After revelation that McLaren received confidential technical data obtained from the Ferrari Formula One team, McLaren is publicly asserting that it has made no use of the information, which allegedly was obtained illegally from former Ferrari director of development Nigel Stepney. 
 
Hours ago, McLaren – currently leading the Formula One constructor’s championship race – issued a statement asserting that, “McLaren has completed a thorough investigation and can confirm that no Ferrari intellectual property has been passed to any other members of the team or incorporated into its cars.”
 
McLaren is taking every possible measure to protect itself against what could be a public relations disaster. It has, according to the team’s statement, invited the Formula One sanctioning body, the FIA, to “conduct a full review of its cars to satisfy itself that the team has not benefited from any intellectual property of another competitor.”
 
The revelations, which have include the recent acknoledgement by McLaren that a search of the home of a senior McLaren engineer located documents which were the property of Ferrari, have provided soap opera drama to a Formula One season that has, in most respects, been dominated by Team McLaren. Ferrari, in contrast, has struggled throughout the year.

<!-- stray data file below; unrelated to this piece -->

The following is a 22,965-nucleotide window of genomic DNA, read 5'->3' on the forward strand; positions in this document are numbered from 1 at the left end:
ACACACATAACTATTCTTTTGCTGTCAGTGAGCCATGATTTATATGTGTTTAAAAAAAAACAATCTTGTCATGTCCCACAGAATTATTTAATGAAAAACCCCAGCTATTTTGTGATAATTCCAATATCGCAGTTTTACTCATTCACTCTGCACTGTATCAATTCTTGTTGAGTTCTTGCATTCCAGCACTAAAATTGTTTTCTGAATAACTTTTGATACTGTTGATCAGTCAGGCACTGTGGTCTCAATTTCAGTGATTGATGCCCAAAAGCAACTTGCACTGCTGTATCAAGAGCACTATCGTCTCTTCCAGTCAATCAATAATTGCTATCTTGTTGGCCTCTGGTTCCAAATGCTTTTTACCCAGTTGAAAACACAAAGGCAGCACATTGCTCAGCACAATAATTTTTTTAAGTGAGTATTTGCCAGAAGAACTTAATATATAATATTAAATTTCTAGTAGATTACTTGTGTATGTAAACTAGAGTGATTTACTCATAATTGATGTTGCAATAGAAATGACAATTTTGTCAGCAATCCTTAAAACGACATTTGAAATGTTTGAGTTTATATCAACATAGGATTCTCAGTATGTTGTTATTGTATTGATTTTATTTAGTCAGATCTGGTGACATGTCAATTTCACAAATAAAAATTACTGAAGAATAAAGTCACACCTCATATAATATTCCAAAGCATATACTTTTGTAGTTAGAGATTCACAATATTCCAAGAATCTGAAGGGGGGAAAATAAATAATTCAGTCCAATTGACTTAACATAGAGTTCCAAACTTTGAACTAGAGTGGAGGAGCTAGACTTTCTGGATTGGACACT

What McLaren has not said, however, is even more intriguing than what it has said. Though denying that any of the apparently illegally obtained information was used by it, McLaren has not said how it made that determination. Presumably, it would be impossible to ascertain with certainty that the information had not been used without knowing the content of the information with some particularity. In which case, either the information obtained from Ferrari has, in fact, been compromised or the credibility of the McLaren statement is suspect.
 
Moreover, the motives that may have prompted either Stepney or the McLaren engineer to engage in the conduct have not been explained. Stepney’s contract with Ferrari was up at the end of this year and it is known that he had been in talks with Honda about a position with that team. What was in it for either Stepney or the McLaren employee, if the allegations are true, is unknown – but people don’t do things like this without the expectation of some advantage. To have offered that advantage to Stepney, it would seem that the McLaren official must have been very high in that organization. Unless, of course, he did not act alone.

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